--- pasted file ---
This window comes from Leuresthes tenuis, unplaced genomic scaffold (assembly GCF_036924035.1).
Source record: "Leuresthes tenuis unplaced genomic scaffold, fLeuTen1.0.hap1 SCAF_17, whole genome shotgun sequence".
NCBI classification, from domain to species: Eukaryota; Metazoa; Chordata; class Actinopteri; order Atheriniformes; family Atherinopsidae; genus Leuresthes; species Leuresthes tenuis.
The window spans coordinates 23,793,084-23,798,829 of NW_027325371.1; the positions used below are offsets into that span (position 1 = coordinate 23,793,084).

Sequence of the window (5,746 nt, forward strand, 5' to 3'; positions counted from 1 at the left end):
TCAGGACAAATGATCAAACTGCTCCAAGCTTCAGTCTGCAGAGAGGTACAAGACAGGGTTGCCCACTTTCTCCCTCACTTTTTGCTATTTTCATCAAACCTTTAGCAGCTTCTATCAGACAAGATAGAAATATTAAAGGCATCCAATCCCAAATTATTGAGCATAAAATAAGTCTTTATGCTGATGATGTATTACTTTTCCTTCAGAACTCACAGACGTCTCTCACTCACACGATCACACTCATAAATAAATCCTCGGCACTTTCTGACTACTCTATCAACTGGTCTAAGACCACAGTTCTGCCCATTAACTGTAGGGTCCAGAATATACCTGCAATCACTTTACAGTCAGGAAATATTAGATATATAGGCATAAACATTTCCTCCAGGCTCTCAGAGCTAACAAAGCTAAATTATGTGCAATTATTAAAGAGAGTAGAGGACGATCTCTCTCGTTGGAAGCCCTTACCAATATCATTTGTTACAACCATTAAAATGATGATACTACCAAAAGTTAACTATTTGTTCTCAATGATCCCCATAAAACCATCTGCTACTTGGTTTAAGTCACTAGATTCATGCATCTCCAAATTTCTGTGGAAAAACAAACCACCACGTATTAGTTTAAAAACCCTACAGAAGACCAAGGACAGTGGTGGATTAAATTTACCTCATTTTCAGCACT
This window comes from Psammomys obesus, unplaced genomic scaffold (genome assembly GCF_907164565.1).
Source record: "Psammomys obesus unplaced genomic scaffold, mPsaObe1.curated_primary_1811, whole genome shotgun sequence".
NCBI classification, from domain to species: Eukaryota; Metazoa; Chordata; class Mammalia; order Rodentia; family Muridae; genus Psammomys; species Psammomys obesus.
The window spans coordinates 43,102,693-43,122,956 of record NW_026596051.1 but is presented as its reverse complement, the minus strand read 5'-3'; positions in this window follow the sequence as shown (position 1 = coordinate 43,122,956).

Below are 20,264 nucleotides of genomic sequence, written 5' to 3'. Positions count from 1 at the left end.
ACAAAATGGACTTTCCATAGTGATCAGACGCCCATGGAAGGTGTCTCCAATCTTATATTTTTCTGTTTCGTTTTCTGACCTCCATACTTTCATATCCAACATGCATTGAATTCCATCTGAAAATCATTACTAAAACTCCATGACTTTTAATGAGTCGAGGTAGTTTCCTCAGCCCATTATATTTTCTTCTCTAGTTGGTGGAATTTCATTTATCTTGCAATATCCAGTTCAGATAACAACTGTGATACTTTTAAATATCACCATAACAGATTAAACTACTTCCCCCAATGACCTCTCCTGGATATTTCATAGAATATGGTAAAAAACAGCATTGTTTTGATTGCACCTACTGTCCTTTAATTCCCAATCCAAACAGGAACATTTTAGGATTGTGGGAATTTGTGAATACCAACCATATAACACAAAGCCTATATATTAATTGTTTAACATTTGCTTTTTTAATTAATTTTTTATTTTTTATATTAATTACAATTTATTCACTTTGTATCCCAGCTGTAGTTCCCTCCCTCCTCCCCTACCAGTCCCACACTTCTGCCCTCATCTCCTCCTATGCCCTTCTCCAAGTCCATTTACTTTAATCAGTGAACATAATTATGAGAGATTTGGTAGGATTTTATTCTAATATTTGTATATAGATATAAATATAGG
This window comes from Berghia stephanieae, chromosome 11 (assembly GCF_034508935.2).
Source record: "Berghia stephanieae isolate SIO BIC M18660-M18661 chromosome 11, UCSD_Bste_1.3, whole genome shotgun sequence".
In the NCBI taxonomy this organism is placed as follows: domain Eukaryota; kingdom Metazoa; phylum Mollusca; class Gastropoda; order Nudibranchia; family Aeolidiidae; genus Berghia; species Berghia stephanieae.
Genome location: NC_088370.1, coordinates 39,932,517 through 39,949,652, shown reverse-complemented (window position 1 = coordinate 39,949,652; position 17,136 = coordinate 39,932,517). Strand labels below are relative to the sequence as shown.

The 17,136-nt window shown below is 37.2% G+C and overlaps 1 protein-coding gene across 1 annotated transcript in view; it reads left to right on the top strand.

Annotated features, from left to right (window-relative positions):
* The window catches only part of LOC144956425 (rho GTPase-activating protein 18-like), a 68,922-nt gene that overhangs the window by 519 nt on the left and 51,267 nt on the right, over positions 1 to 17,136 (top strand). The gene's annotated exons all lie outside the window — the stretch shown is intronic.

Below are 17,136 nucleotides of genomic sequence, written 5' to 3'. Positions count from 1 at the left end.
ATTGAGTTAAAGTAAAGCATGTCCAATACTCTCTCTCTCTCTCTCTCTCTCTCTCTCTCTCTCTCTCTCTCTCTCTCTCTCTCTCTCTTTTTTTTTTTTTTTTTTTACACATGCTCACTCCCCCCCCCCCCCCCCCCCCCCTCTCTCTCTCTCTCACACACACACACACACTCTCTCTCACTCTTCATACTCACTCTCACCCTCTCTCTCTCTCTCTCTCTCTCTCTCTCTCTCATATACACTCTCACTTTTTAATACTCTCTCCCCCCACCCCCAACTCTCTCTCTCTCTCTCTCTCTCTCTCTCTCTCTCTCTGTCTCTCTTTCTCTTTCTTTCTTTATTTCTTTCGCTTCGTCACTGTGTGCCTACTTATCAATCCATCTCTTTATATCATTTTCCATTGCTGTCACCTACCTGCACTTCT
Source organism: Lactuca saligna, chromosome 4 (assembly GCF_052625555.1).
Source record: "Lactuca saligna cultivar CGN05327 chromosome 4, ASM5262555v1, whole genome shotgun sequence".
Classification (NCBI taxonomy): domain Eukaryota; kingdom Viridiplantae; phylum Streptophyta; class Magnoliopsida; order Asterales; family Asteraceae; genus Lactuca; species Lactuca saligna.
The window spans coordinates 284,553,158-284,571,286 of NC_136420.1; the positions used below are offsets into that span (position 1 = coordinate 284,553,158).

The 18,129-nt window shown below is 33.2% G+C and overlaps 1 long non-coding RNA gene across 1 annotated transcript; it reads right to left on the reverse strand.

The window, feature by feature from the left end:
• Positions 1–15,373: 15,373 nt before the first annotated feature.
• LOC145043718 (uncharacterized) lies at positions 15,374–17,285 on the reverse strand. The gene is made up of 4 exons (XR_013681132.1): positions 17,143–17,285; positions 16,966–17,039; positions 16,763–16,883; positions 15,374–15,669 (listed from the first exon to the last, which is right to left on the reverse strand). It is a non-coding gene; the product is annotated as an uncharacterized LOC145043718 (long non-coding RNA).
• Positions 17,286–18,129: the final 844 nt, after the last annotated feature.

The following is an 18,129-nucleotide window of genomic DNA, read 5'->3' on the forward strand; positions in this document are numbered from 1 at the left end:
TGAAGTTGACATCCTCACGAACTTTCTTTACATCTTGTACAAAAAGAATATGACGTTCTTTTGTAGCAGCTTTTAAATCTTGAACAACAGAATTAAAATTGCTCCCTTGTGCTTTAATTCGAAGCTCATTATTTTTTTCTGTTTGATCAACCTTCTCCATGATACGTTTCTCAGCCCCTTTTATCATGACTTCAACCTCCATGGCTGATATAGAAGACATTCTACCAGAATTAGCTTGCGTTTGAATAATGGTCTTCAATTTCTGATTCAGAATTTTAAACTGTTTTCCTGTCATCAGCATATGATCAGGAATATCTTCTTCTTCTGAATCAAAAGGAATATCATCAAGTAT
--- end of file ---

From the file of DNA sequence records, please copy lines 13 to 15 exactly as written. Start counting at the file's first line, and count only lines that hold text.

This window comes from Berghia stephanieae, chromosome 11 (assembly GCF_034508935.2).
Source record: "Berghia stephanieae isolate SIO BIC M18660-M18661 chromosome 11, UCSD_Bste_1.3, whole genome shotgun sequence".
In the NCBI taxonomy this organism is placed as follows: domain Eukaryota; kingdom Metazoa; phylum Mollusca; class Gastropoda; order Nudibranchia; family Aeolidiidae; genus Berghia; species Berghia stephanieae.